As the FCC winds down a year of testing wireless Internet devices that use white spaces in spectrum, another proposal has surfaced from QUALCOMM, the wireless technology company.
Unlike companies such as Google, Microsoft, Philips, Dell and Motorola who want to use unlicensed devices on the spectrum, QUALCOMM has asked the FCC to auction and license the spectrum for Internet use. Licensing the spectrum will ensure wider coverage and protection from interference, and auctioning the spectrum would raise money for the government as well, the company argued.
“Unlicensed spectrum is great for short-range coverage, like WiFi in a house. But if you want to cover all of Washington, you need licensed spectrum in order to make sure a transmitter is protected from interference,” said Dean Brenner, QUALCOMM’s vice president for government affairs.
The NAB, the most vocal opponent of the unlicensed plan offered by the tech companies, said licensing the airwaves might protect broadcasts from static. “It’s certainly something worth exploring, rather than introducing potentially millions of TV viewers to unlicensed interference,” said Dennis Wharton, NAB’s executive vice president.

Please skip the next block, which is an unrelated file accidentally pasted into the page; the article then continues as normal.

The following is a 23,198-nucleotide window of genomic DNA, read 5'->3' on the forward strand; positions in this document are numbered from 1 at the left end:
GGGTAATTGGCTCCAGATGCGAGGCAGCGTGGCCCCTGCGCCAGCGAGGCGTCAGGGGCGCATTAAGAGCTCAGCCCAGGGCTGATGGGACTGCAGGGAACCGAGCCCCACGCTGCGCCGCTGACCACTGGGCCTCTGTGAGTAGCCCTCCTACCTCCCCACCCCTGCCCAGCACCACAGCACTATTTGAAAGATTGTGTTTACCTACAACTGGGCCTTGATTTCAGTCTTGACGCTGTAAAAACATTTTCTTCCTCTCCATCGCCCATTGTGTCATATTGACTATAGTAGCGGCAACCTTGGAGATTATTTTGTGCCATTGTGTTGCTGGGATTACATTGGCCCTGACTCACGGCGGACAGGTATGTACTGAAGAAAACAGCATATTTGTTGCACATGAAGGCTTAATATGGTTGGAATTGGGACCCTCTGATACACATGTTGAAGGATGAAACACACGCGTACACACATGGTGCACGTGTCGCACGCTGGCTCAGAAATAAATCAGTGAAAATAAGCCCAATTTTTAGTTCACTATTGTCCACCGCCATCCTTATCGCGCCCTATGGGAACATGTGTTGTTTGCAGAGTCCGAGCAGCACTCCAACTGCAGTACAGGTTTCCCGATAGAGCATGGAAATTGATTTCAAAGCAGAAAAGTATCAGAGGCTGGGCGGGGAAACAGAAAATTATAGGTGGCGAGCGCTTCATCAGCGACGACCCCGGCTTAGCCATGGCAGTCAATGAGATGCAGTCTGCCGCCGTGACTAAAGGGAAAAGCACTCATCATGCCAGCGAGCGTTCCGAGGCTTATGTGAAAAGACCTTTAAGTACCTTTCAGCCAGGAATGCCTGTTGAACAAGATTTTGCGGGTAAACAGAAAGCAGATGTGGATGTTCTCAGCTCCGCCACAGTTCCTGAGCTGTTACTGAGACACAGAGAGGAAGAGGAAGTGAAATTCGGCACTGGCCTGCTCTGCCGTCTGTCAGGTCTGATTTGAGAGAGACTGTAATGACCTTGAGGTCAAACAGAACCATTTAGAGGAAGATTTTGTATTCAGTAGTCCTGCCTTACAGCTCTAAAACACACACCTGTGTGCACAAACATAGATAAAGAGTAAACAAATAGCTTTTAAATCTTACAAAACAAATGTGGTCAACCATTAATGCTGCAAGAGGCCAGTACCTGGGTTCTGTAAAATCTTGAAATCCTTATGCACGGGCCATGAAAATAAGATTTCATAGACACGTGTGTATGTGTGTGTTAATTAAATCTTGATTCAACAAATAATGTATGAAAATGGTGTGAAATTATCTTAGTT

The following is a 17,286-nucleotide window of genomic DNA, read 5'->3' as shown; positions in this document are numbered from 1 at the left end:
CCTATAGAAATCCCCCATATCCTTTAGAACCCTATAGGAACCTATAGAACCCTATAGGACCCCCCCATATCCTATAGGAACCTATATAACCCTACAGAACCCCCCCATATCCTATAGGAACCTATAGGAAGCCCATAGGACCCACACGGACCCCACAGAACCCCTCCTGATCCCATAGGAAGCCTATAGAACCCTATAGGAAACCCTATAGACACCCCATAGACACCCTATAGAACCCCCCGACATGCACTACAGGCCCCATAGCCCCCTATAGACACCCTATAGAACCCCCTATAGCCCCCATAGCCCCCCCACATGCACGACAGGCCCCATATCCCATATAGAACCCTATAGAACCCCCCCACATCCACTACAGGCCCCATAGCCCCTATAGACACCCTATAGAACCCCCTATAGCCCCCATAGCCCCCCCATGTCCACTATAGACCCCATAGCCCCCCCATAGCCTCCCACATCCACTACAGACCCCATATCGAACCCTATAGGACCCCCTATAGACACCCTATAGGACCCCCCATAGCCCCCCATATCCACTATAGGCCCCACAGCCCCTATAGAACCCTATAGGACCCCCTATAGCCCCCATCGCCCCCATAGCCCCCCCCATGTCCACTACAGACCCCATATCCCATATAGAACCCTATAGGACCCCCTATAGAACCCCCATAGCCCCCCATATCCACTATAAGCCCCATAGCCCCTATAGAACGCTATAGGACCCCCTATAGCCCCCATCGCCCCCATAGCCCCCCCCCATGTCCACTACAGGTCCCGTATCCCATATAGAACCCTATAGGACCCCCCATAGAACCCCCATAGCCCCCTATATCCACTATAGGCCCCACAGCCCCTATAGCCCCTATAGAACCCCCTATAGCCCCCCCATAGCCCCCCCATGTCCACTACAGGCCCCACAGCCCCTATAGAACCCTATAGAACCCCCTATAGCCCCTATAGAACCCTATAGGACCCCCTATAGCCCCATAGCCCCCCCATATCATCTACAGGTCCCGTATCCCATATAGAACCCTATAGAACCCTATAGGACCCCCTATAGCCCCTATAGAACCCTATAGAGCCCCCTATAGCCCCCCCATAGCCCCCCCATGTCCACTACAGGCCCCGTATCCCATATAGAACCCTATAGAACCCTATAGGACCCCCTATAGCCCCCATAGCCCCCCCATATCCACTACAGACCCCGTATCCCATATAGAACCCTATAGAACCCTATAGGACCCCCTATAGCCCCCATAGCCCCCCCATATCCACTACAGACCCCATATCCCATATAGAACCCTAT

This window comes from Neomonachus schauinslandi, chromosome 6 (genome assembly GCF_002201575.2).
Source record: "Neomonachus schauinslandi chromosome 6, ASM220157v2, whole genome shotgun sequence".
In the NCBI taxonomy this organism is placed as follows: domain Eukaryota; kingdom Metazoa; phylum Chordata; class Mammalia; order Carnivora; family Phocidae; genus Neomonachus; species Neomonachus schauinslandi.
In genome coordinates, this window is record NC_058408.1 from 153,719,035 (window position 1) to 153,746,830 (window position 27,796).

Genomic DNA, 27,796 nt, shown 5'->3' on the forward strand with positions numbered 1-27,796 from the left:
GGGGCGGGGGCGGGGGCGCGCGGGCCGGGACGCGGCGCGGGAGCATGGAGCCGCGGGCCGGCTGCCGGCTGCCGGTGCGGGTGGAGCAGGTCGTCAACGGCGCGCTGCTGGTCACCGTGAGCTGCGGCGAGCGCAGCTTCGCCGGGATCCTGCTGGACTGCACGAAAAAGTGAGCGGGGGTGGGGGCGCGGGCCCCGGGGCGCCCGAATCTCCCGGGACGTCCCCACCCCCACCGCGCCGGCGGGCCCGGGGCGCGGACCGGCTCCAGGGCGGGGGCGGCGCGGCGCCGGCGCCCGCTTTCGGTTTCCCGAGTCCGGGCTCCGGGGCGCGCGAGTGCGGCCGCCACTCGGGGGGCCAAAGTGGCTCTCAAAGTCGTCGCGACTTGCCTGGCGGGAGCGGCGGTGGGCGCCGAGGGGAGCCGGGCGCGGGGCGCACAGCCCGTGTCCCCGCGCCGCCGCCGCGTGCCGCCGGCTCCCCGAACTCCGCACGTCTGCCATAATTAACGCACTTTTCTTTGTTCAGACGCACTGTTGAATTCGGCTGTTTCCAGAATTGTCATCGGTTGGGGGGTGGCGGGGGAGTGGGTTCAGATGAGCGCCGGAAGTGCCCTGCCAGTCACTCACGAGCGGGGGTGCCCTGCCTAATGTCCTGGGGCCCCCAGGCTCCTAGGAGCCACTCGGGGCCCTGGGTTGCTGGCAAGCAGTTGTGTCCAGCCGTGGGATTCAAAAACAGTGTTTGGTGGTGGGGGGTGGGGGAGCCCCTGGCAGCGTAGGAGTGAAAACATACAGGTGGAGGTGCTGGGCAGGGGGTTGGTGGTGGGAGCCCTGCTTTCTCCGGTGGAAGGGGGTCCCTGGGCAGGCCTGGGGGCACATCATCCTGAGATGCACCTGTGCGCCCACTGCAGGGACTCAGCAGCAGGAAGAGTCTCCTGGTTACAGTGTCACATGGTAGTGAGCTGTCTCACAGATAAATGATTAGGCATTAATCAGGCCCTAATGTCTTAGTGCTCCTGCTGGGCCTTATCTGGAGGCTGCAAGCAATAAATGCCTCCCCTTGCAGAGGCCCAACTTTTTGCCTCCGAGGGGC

Rep. John D. Dingell, D-MI, chairman of the House Committee on Energy and Commerce, sent a recent letter to FCC chairman Kevin Martin asking him to consider licensing some or the entire spectrum. Martin said the commission is analyzing QUALCOMM’s proposal to be sure the spectrum is used efficiently without impacting technologies already in use.
The FCC is also testing “beacon” technology designed to provide interference protection for wireless microphones, which currently use the spectrum without licensing for concerts and sports events.
The technology companies pushing for an unlicensed system say assigning licenses would limit the use of a service to customers of a single company, rather than being available to a variety of devices, such as those that connect to WiFi networks.